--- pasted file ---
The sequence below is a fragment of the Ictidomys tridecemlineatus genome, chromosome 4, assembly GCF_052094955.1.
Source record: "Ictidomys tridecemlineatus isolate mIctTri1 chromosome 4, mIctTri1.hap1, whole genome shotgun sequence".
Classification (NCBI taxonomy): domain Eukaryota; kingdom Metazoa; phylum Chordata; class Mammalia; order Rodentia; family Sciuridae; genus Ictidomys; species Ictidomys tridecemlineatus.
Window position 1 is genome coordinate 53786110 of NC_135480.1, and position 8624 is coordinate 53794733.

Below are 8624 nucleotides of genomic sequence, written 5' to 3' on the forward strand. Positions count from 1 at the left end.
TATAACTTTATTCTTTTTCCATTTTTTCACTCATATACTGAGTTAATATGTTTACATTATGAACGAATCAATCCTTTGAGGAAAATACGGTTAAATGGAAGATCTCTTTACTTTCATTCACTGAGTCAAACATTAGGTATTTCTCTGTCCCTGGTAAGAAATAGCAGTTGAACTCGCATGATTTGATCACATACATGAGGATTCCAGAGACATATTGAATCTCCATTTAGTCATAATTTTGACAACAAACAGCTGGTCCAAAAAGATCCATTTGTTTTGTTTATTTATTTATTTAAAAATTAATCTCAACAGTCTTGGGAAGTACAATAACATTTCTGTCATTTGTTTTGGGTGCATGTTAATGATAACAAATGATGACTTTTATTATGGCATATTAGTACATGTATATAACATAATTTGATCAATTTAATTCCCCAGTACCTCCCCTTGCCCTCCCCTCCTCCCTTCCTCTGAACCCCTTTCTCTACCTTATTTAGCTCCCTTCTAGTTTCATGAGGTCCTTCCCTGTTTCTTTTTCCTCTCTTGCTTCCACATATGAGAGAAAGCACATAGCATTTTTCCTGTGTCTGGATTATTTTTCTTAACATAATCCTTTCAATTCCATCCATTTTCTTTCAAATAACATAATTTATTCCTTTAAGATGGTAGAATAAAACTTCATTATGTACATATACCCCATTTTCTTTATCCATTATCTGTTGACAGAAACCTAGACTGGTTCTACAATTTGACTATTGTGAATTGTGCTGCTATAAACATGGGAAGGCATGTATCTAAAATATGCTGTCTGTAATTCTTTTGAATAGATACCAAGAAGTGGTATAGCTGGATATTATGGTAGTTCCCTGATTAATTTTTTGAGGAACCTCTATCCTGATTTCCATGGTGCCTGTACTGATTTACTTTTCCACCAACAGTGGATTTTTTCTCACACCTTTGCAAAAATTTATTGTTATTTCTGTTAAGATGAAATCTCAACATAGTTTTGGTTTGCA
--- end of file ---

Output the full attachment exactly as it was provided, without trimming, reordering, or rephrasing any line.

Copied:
The sequence below is a fragment of the Ictidomys tridecemlineatus genome, chromosome 4, assembly GCF_052094955.1.
Source record: "Ictidomys tridecemlineatus isolate mIctTri1 chromosome 4, mIctTri1.hap1, whole genome shotgun sequence".
Classification (NCBI taxonomy): domain Eukaryota; kingdom Metazoa; phylum Chordata; class Mammalia; order Rodentia; family Sciuridae; genus Ictidomys; species Ictidomys tridecemlineatus.
Window position 1 is genome coordinate 53786110 of NC_135480.1, and position 8624 is coordinate 53794733.

Below are 8624 nucleotides of genomic sequence, written 5' to 3' on the forward strand. Positions count from 1 at the left end.
TATAACTTTATTCTTTTTCCATTTTTTCACTCATATACTGAGTTAATATGTTTACATTATGAACGAATCAATCCTTTGAGGAAAATACGGTTAAATGGAAGATCTCTTTACTTTCATTCACTGAGTCAAACATTAGGTATTTCTCTGTCCCTGGTAAGAAATAGCAGTTGAACTCGCATGATTTGATCACATACATGAGGATTCCAGAGACATATTGAATCTCCATTTAGTCATAATTTTGACAACAAACAGCTGGTCCAAAAAGATCCATTTGTTTTGTTTATTTATTTATTTAAAAATTAATCTCAACAGTCTTGGGAAGTACAATAACATTTCTGTCATTTGTTTTGGGTGCATGTTAATGATAACAAATGATGACTTTTATTATGGCATATTAGTACATGTATATAACATAATTTGATCAATTTAATTCCCCAGTACCTCCCCTTGCCCTCCCCTCCTCCCTTCCTCTGAACCCCTTTCTCTACCTTATTTAGCTCCCTTCTAGTTTCATGAGGTCCTTCCCTGTTTCTTTTTCCTCTCTTGCTTCCACATATGAGAGAAAGCACATAGCATTTTTCCTGTGTCTGGATTATTTTTCTTAACATAATCCTTTCAATTCCATCCATTTTCTTTCAAATAACATAATTTATTCCTTTAAGATGGTAGAATAAAACTTCATTATGTACATATACCCCATTTTCTTTATCCATTATCTGTTGACAGAAACCTAGACTGGTTCTACAATTTGACTATTGTGAATTGTGCTGCTATAAACATGGGAAGGCATGTATCTAAAATATGCTGTCTGTAATTCTTTTGAATAGATACCAAGAAGTGGTATAGCTGGATATTATGGTAGTTCCCTGATTAATTTTTTGAGGAACCTCTATCCTGATTTCCATGGTGCCTGTACTGATTTACTTTTCCACCAACAGTGGATTTTTTCTCACACCTTTGCAAAAATTTATTGTTATTTCTGTTAAGATGAAATCTCAACATAGTTTTGGTTTGCA